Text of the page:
First light on Friday morning revealed a tear in the asymmetric sail, the night had been a difficult one with the wind dropping below 8 knots at times causing the sail to flog. As the sun rose the wind filled in and we were sailing comfortably again, so it was rather annoying to have to retire it. The spinnaker cloth is very lightweight and unforgiving especially if snagged on anything sharp. A previously patched area must have caught on something high in the rigging when flogging in the annoying swell and variable breeze. We had no choice but to douse the sail and bring it in, deploying number 2 sail from the light air wardrobe, a high-cut reaching sail which we hoist from the bowsprit on a torsion rope. A heavier cloth than the asymmetric, it’s a little less delicate but is smaller in area and not as powerful, and also as the luff is fixed to the torsion rope it’s not possible to go as deep downwind as with the asymmetric.
On closer inspection the tear was bigger than it looked when hoisted, a rip a couple of feet long in the patch and original cloth with a couple of smaller rips branching off. The ‘sharp’ object had also sliced vertically through the edging tape. After a little hunt through my ever growing stock of sewing bits and bobs, I located a piece of spinnaker fabric left over from a repair I made to a couple of small rope burns in the sail a couple of years ago. It was only just big enough for the job, but beggars cannot be choosers. So with the sewing machine set up on the cabin floor, far too rolly to have the heavy thing on the table, I set about repairing it to the best of my abilities and I also reinforced the edging tape with a remnant of stronger sail cloth I picked up in San Diego. A motto of ours is “I can only do what I can do with what I have got” and coupled with “where there’s a will there’s a way” we got the job done. It was satisfying to get the sail rehoisted and back in action so quickly.
As I was busy sewing, Jez was accepting small gifts from Neptune in the form of a nice chunky tuna and a small Mahi Mahi. With the sail rehoisted and 6 knots of boat speed, we sat in the cockpit gazing at the wind-filled patch-work sail, mooching over what to have with our tuna supper. We discussed the benefits of catching smaller more manageable sized fish. We deliberately target these fish by using small plastic brightly coloured squid with a concealed hook inside, our rod and reel combo is perfect for the size tuna we normally target. Jez had just baked ‘Barbara’s Bread’, a wonderful artisan no-knead recipe passed on to us by our friend Barbara, and as he took it out of the oven the reel screamed at a level we have never heard before.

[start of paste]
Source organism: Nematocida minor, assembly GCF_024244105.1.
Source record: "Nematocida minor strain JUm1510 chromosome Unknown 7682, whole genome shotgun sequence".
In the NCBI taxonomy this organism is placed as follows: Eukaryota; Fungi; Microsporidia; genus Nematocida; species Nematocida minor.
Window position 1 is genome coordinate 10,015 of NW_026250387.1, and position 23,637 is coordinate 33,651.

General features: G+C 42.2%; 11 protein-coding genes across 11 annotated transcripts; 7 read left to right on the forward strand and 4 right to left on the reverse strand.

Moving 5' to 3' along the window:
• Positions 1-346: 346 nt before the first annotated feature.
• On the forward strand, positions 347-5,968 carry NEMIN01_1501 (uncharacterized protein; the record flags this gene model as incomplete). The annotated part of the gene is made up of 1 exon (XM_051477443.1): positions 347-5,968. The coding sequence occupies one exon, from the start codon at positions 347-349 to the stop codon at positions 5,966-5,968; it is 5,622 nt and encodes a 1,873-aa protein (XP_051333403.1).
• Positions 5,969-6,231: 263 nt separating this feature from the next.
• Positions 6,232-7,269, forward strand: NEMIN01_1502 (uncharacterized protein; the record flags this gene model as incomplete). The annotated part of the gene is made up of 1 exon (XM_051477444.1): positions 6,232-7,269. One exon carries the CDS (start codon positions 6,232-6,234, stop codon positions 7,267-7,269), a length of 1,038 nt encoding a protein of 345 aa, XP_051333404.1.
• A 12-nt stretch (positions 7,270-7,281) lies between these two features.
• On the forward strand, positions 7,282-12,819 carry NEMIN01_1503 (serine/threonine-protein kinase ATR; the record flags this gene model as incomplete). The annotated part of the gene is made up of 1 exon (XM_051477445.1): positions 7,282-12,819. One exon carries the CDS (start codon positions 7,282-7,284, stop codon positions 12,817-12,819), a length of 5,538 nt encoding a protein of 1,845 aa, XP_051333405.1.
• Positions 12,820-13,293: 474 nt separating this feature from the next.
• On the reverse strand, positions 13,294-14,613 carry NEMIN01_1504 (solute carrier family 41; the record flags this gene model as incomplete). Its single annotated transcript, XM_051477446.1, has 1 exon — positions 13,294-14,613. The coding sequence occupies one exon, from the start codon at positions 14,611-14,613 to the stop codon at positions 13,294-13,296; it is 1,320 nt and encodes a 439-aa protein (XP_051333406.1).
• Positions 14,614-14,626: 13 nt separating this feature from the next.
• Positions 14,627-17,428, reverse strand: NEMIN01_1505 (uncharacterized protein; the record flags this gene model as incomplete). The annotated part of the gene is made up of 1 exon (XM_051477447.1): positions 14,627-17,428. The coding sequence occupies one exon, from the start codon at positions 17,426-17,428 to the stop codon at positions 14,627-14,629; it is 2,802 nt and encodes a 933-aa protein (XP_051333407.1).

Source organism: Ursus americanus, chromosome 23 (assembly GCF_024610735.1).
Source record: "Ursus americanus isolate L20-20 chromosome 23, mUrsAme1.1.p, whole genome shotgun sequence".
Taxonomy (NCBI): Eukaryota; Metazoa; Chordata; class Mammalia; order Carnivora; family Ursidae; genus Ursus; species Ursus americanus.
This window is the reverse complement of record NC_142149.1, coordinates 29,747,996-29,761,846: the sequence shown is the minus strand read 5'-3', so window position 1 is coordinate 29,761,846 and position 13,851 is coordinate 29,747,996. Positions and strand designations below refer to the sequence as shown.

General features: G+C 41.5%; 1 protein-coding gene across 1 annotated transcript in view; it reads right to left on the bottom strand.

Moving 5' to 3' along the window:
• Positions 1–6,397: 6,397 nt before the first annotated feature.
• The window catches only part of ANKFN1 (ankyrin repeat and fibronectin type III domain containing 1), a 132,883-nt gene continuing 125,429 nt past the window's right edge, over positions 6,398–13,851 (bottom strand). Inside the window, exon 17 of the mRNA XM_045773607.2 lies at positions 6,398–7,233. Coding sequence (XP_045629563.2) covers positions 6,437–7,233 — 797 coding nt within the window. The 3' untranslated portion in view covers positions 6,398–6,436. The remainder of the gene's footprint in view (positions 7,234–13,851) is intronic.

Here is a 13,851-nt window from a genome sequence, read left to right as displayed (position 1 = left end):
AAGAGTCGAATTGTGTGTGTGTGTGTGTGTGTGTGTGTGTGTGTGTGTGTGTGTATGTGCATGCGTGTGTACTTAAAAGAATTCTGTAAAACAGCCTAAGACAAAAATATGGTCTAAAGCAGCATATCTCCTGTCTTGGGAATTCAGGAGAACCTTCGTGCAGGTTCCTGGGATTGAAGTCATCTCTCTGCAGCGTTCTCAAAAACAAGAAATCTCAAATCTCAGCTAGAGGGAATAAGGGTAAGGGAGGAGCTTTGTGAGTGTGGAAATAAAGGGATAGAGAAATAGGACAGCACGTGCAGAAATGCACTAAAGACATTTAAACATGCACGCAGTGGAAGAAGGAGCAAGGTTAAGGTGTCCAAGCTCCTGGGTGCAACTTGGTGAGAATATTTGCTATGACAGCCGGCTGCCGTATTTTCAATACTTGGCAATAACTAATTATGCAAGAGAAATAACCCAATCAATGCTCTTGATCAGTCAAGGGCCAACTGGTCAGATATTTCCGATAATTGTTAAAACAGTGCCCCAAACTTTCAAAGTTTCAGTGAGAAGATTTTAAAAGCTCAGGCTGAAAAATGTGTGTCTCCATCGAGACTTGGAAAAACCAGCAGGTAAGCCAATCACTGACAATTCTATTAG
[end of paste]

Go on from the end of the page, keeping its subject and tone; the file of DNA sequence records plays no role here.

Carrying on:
We both knew that this was not a mid-size fish of any description, as always my imagination ran wild and amongst the OMGs and a few other choice phrases I prayed to god it wasn’t a dolphin (Jez thinks I have an over active imagination, I have to remind him that we once caught a seal in Alaska although he was released unharmed with just a pierced lip!). The rod bent double and the fish ran with many metres of line, this one was going to be our trickiest ever – not at all what we had in mind! After increasing the clutch on the reel, Jez doused the asymmetric sail to slow the boat down before we started the long haul in. With every 5 turns of the reel, the fish took 10 back. It was a long muscle-burning reel in, excitement and anticipation keeping the adrenaline pumping.
As we got him closer to the boat we could see in the clear deep blue ocean a huge wahoo gradually tiring from his ordeal. This fish was far too big for us and our gear, but we had no choice but to bring him on board as he had swallowed most of the squid lure and the hook was deep in his throat, we would never be able to get close enough to remove that and release him alive. As luck would have it I gave a perfect strike with the gaff and struggled to lift him a little out of the water, Jez took over and I managed to get a rope around his tail which we tied to a cleat just in case! He was onboard and we still had all our fishing gear intact.
At 4 feet 5 inches long, this whopper of a Wahoo must have weighed around the 80-90 lb mark, based on Jez’s fishing book – that in Jez’s mind compares with a lamb ready for the butchers! We spent the rest of the day filleting and packaging 43 portions for two of beautiful chunky white fish, and our back-up freezer has been fired up to cope with the unexpected addition to our food stocks.
So it’s been a very productive and enjoyable second week at sea, with 12-18 knots of wind and a few periods down below the 10 mark, the sailing has been great and we finally feel that we are making progress. We have spent hours watching tuna leaping out of the water along side Joy in hot pursuit of flying fish, they seem to be using Joy as cover to creep up and attack the smaller fish (there goes my imagination again!). Also providing entertainment are the numerous sea birds also hunting the flying fish, Boobies are the most common but we have also had Shearwaters, Petrels, Terns and Tropicbirds and today an unknown bird which looks like an immature brown booby with red feet but has a much bigger wing span, and boy is he agile picking off flying fish mid-air.
With 1,100 nautical miles behind us, we have about 1,600 remaining as the booby flies. Today we changed course slightly after deciding to cross the ITCZ further west than originally planned, mainly because it looks as though there is more consistent wind closer to 128W compared with the area from 122W to 126W. In the last day or two we have entered the area of ‘CAPE’ around the ITCZ which stands for Convective Available Potential Energy – basically this means increased moisture and risk of squally showers, thunderstorms and lightening. It’s cloudy, hot and humid and occasionally rainy, we are now on squall alert especially with the asymmetric flying.